Multiplication: The Vedic Way

What would 873 x 982 look like? Lots of lines. But still intriguing. Thanks Allison for sending this our way. Feel free to suggest a good link here

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  • Alan Miesch says:

    My Japanese wife says she has never seen such a way of multiplying. But very interesting anyway!

  • Ines says:

    Vedic Maths! :-)

  • Tony says:

    Yeah apparently it’s not Japanese, but Vedic.. check out this wikipedia article:

  • Dr Silverrose says:

    This is really no different from multiplying the way we (westerners) do it with digits: multiply each digit in one number by each digit in the other, and carry over as needed. It seems to be a bit faster our way, especially for multi-digit multiplication, because you don’t have to draw all those lines.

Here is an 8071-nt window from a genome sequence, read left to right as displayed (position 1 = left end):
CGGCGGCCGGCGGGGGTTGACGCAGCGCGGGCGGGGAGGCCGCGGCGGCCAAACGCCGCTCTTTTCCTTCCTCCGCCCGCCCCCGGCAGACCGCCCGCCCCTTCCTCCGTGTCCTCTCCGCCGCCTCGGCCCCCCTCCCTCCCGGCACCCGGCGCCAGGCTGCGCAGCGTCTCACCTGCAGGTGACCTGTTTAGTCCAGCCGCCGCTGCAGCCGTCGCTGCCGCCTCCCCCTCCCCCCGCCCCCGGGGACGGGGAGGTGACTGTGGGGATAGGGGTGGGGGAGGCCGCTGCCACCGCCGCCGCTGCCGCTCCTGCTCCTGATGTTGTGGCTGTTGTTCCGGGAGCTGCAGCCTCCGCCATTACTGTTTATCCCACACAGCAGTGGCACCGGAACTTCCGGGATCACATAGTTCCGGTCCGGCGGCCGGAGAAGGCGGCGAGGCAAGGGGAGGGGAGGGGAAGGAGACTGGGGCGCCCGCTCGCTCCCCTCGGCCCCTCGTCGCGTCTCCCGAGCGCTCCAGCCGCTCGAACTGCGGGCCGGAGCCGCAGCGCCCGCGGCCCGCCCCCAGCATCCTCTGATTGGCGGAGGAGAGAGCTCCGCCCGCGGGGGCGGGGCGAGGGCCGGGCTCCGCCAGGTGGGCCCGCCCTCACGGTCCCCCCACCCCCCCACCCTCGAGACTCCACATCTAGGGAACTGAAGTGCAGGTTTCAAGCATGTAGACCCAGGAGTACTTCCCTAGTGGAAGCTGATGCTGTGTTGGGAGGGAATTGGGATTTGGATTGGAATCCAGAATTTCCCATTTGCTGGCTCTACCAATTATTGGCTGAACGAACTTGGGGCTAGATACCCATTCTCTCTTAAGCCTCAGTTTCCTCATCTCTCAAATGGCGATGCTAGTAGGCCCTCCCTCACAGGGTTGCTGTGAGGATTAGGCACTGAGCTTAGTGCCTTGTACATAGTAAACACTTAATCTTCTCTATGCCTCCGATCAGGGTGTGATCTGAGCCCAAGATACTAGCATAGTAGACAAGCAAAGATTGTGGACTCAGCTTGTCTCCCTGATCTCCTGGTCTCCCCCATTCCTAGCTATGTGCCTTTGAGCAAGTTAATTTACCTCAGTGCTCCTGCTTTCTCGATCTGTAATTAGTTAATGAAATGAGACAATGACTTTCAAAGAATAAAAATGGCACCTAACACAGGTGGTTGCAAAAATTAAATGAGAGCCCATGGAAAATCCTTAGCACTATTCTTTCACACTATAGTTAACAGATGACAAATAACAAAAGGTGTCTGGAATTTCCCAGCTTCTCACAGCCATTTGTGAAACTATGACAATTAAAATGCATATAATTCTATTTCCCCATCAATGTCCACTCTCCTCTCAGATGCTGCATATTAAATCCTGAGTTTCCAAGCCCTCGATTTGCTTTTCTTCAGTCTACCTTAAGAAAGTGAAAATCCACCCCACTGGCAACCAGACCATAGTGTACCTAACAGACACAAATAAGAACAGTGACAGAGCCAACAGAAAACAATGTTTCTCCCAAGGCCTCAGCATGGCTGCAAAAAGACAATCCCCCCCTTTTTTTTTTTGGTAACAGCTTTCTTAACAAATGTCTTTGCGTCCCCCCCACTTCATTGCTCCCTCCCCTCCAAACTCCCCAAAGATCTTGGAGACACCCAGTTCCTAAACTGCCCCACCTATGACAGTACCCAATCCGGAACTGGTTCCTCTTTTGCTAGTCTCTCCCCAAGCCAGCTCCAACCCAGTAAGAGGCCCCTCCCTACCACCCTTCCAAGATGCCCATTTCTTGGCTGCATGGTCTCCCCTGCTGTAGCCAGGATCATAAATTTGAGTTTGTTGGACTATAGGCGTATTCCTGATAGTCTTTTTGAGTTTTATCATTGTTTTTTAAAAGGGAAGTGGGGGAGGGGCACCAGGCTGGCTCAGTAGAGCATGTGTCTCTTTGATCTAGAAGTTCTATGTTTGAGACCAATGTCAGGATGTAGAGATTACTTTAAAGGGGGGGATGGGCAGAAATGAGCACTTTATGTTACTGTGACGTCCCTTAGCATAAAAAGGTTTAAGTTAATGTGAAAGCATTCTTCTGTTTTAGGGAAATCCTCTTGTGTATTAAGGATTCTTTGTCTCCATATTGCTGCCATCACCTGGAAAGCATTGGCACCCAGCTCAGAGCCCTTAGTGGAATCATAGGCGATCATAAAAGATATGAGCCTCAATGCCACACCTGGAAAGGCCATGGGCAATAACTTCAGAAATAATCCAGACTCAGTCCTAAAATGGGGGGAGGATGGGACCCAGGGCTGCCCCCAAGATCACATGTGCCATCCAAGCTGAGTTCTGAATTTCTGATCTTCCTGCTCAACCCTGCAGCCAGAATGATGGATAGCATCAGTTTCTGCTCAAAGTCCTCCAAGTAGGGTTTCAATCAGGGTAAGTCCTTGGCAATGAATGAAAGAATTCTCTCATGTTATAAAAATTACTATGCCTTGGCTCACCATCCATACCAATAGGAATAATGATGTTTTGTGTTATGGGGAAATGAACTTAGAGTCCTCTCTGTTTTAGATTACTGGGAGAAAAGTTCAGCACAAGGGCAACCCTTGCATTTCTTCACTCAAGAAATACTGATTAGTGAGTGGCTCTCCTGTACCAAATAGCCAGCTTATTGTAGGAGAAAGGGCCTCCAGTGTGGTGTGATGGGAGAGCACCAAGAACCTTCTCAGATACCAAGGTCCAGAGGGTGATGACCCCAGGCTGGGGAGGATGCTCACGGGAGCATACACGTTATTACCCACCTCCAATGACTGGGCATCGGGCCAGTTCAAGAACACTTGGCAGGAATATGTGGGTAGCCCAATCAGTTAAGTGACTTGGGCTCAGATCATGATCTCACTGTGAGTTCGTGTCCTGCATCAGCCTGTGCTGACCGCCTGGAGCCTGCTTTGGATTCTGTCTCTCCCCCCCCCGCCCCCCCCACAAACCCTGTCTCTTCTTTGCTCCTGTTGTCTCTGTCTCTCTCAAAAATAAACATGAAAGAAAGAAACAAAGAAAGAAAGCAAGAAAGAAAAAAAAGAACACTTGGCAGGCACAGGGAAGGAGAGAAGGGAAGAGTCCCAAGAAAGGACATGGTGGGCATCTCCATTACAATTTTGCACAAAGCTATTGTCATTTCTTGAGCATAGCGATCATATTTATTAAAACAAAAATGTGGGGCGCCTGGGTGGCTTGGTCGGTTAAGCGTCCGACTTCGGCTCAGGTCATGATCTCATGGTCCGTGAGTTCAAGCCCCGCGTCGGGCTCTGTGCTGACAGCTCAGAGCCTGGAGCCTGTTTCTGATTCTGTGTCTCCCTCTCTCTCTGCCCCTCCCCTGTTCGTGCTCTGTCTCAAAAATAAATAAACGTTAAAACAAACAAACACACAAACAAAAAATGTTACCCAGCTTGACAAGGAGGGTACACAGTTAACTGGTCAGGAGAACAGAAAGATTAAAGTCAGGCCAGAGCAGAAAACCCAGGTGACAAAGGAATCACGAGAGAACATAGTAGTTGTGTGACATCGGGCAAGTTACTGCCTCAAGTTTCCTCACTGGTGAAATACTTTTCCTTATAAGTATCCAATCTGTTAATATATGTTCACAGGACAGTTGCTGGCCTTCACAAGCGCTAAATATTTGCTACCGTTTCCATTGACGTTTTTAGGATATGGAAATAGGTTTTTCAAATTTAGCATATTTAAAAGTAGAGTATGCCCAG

• Dr Silverrose says:

    Actually, it’s not really multi-digit multiplication that is a pain to do this way (with lines), it’s high-digit multiplication. Try multiplying 89 x 78 using lines, and you’ll quickly go back to multiplying the way you were taught.

  • Jen says:

    This is not a Japanese means of teaching multiplication, but Vedic.

  • Ramasubramaniyan says:

    This method is ok for small numbers such from 1 to 5 but for 6,7… it is tedious to work out but this method of multiplicaion is suitable to teach for kids so that don’t get out of maths

  • Sarah says:

    Don’t be silly, Doctor.
    It’s not the lines that make this easier and faster, it’s the orientation of the multiplicands, the order that you do the multiplication and adding.
    In the western way, you make a large intermediate answer for every place in your multiplicand. So for 193×16, you get the answers for 193×6 and 193×10 before you get anything.